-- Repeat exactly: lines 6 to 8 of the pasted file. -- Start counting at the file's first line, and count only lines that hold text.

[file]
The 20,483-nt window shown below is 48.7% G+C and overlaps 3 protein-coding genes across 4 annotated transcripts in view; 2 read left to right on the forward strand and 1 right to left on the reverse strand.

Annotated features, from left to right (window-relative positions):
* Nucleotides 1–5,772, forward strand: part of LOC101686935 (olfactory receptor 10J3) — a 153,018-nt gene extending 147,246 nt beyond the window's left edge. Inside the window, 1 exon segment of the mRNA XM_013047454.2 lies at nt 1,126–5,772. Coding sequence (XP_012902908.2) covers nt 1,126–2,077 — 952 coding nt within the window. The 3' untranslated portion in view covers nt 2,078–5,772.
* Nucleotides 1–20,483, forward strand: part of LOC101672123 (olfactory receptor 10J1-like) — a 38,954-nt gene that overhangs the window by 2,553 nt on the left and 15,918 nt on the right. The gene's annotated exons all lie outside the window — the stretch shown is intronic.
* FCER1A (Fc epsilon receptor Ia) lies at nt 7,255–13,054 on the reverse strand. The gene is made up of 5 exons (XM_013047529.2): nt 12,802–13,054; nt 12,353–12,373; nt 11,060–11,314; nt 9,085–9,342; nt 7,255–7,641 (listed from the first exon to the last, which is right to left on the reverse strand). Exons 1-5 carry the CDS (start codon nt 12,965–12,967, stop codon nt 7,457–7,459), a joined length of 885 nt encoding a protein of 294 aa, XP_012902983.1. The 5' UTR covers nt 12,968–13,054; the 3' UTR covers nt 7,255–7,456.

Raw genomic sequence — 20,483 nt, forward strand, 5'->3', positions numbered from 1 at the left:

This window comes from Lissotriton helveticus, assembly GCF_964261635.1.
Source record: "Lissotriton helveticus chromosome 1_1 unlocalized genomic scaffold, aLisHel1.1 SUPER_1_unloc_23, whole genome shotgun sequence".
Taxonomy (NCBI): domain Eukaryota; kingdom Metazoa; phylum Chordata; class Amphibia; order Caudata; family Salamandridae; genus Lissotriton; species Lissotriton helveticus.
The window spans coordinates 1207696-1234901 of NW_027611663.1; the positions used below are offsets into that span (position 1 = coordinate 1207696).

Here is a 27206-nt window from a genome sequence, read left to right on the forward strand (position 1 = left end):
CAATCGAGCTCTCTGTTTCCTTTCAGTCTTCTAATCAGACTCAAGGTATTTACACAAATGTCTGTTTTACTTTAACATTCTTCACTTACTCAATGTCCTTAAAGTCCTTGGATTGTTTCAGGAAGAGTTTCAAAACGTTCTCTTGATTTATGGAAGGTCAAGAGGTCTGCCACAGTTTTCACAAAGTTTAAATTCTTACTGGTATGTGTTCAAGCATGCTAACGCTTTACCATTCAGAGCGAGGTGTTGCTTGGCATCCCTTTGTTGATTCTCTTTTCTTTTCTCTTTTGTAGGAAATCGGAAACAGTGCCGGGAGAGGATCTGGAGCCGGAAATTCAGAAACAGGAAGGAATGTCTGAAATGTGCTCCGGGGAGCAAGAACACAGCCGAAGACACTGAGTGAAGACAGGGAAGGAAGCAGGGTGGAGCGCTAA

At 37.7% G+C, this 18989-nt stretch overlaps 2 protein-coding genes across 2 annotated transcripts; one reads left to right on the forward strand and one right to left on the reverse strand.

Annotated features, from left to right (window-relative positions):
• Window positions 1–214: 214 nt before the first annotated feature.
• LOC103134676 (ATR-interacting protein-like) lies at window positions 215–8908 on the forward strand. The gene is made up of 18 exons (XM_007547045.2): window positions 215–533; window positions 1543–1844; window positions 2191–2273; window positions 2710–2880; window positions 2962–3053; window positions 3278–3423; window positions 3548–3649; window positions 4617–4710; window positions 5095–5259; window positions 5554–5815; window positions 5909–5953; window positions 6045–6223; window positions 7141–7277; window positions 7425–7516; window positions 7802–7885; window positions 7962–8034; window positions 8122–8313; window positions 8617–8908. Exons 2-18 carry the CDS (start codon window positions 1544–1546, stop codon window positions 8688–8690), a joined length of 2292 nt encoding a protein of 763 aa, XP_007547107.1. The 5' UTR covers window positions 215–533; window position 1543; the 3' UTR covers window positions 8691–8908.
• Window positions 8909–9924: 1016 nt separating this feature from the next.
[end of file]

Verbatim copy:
Raw genomic sequence — 20,483 nt, forward strand, 5'->3', positions numbered from 1 at the left:

This window comes from Lissotriton helveticus, assembly GCF_964261635.1.
Source record: "Lissotriton helveticus chromosome 1_1 unlocalized genomic scaffold, aLisHel1.1 SUPER_1_unloc_23, whole genome shotgun sequence".